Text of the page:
The Original Bar Band Genius

The Legacy of Steve Hornak

    Additional Reporting by
    icon Apr 04, 2024
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Bay City musician Steve Hornak’s double-barrel proficiency on guitar and vocals in the 1970s and ’80s  was peerless, and his charismatic stage presence demanded attention, inspiring those around him to step their game up. Today, it is his sage presence on the local scene that continues to make an impact with a new generation of talent.

He may not be in the finals for an award at this year’s 38th Annual Review Music Awards, but Steve Hornak resides in his own category as an elder statesman of live music. On most nights, he can be found at either Bemo’s or Scotty’s Sandbar, surveying the crop of local talent, alternately blurting out blunt encouragement mid-performance or offering helpful tips on tone and technique afterwards. 

If a touring act is coming through town, the Horn will likely be there, too, soaking in the vibe. Cantankerous curmudgeon and astute musical encyclopedia, the Horn is the total package. Luckily, his goofy charm, clever wit, and good heart redeem him. 

Like many of his septuagenarian contemporaries – Todd Rundgren, Alice Cooper, Mark Farner, Stevie Wonder, Stevie Nicks, Lindsey Buckingham, among them – the Horn has modified his pace to account for the advancing years, but his style remains distinct.

In performance on the Bemo’s stage, the stoic craftsman leans against a barstool, black cowboy hat perched on his head, alternately massaging and throttling the neck of his sunburst Fender Stratocaster, amplifying the space between the notes in his rhythm and giving purpose to every noise that emanates from his instrument.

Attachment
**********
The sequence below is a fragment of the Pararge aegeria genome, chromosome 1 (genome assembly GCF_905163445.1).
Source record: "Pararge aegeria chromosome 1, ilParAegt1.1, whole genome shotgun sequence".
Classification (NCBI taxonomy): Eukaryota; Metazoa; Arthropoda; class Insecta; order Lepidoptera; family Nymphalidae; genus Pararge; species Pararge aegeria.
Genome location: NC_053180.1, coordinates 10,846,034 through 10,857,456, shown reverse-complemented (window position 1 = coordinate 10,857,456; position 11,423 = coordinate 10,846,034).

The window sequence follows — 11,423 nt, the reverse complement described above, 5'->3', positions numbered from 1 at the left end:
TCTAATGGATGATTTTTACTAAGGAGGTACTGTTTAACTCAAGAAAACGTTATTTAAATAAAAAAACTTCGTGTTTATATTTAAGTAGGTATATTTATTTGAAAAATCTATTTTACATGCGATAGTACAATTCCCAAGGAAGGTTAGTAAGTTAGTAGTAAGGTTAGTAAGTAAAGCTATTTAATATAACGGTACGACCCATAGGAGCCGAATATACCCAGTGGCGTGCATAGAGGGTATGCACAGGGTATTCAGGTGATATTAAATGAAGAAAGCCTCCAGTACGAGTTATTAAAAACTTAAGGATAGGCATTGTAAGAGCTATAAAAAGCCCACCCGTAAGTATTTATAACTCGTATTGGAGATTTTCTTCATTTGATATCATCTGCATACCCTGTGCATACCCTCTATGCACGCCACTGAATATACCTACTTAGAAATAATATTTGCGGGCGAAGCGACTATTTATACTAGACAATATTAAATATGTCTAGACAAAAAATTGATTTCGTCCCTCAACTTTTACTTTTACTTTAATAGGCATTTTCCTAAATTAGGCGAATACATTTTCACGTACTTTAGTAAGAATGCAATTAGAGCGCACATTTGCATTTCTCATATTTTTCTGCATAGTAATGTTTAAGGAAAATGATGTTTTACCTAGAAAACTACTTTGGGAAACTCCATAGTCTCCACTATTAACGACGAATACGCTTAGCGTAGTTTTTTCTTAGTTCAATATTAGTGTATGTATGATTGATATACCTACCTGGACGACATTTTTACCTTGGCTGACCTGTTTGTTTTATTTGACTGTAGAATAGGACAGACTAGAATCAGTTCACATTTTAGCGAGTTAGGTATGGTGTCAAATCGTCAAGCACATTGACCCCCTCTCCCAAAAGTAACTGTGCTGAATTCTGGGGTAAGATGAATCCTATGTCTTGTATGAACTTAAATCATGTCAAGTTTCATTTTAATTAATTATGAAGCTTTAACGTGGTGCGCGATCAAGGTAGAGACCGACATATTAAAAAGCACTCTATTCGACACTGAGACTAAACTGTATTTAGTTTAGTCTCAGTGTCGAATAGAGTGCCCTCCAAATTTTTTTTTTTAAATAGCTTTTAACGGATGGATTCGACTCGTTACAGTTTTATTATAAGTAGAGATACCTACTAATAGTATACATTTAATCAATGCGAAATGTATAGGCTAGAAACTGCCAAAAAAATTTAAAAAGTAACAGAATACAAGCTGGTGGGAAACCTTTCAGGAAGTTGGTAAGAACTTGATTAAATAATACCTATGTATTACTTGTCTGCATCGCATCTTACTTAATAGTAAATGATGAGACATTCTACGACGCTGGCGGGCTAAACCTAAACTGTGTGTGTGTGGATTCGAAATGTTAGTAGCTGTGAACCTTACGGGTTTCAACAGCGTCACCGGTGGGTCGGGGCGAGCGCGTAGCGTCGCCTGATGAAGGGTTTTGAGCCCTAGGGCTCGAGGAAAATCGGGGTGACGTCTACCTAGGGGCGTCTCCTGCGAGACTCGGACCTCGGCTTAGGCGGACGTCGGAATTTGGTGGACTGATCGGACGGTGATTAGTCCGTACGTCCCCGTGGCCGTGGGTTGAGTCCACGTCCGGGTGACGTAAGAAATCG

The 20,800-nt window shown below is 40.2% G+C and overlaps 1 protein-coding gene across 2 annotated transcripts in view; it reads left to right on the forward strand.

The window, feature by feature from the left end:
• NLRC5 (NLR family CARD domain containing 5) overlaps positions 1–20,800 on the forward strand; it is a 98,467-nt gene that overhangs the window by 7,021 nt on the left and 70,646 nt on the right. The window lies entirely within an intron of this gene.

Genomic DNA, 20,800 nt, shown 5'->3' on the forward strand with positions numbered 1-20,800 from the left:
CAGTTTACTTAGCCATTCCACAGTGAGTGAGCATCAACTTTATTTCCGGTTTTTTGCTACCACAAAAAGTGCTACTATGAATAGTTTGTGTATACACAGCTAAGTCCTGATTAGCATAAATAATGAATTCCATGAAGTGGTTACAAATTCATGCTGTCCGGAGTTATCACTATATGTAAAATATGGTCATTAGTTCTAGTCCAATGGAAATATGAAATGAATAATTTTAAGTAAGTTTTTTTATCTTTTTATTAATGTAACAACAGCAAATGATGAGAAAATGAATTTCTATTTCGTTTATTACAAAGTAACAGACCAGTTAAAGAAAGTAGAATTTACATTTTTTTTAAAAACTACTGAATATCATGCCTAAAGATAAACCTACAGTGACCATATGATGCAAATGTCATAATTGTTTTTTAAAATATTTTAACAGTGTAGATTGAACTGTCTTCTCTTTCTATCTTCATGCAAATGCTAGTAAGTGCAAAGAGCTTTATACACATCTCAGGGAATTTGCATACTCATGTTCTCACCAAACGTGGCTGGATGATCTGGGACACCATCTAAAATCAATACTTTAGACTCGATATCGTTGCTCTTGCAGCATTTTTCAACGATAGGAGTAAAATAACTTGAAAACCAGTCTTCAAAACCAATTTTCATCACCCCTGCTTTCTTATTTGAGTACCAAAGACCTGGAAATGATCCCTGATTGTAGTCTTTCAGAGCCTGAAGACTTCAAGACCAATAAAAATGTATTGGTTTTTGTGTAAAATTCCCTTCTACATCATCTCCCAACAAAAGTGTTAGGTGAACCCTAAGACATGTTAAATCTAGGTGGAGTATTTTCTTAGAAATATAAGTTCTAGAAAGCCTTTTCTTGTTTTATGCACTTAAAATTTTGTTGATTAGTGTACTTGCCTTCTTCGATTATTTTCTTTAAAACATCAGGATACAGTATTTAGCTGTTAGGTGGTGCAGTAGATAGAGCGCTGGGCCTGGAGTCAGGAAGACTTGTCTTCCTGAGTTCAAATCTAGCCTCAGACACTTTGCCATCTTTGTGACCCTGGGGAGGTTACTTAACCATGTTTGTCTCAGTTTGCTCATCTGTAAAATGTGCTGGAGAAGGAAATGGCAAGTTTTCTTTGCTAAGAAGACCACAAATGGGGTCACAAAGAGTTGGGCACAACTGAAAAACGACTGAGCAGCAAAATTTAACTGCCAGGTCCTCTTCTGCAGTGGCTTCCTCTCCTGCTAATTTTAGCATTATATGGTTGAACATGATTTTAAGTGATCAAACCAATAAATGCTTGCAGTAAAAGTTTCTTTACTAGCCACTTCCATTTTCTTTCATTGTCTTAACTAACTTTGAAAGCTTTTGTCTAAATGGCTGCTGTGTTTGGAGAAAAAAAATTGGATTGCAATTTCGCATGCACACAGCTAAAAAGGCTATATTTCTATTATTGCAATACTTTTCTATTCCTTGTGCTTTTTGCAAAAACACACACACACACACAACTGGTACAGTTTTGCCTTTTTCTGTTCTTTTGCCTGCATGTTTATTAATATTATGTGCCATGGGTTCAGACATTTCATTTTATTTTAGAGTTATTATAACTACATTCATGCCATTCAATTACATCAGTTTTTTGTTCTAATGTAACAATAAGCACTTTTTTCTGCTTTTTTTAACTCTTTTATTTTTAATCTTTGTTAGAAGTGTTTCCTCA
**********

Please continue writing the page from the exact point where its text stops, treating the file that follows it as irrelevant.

His remaining regular gig these days is playing drums (and yes, he’s one helluva drummer) for Waltz Krawlerz at the open mics at Bemo’s or Scotty’s. The day after his 71st birthday in March, he was back onstage with Venomous Lemon (aka The Lemons, his enduring side project with Andy Hahn, Terry Poirier, and Ben Alcorn). 

Those who only know Horn from these projects get to witness the occasional glimmer of brilliance, but the personal accounts of those who played with – or were influenced by – the Horn in his heyday offer deeper insight into the breadth of his influence.

“If you weren’t there during that time period, you don’t understand what a force of nature Hornak was,” says Joey Ortega, a former bandmate in Couture, The Bodeez, and Rhapsody. “Obviously we’re all older now, but Hornak was ferocious.”

Ortega, who left Michigan for Ohio in 1997, has had an active career in music. He’s played keyboards, drums, and guitar in various projects over the years. Before the pandemic, his Rolling Stones tribute band, Start Me Up, was playing shows internationally. He recently started playing out again with his latest project, Mick Bowie and the Rolling Spiders, specializing in a mashup of ’70s glam-era rock and roll. Ortega recalls when he first heard about the Horn back in 1976. 

“He had a band called Trigger that was a phenomenal four-piece,” he says. Ortega’s newly formed Couture started playing out the following year. “At some point our guitar player and our singer left the group and moved to Toledo. When Steve joined, we felt like we had won the lottery, with his playing and singing.” The group, formerly a quintet, slimmed down to a quartet. “Steve would bring these songs to the band before they became hits, like a week after they came out … eclectic stuff by The TubesGenesis, The Babys.” They were also writing their own material.

Couture landed an opening gig for Cheap Trick in Lansing in 1978, which led to the opportunity a few months later to play Summer Celebration ’78 at Central High School in support of Bob Seger and Van Halen. It was a heady highlight for the relatively new band.  

“Steve had the same sense of adventure [musically] that I did,” says Ortega, adding, “I really miss the friendships I had in Couture.”

In 1979, Couture became The Bodeez when lead singer Neil Copeland was added to the lineup. Originally a fan who followed the band, Copeland scored an audition and earned a place in the group.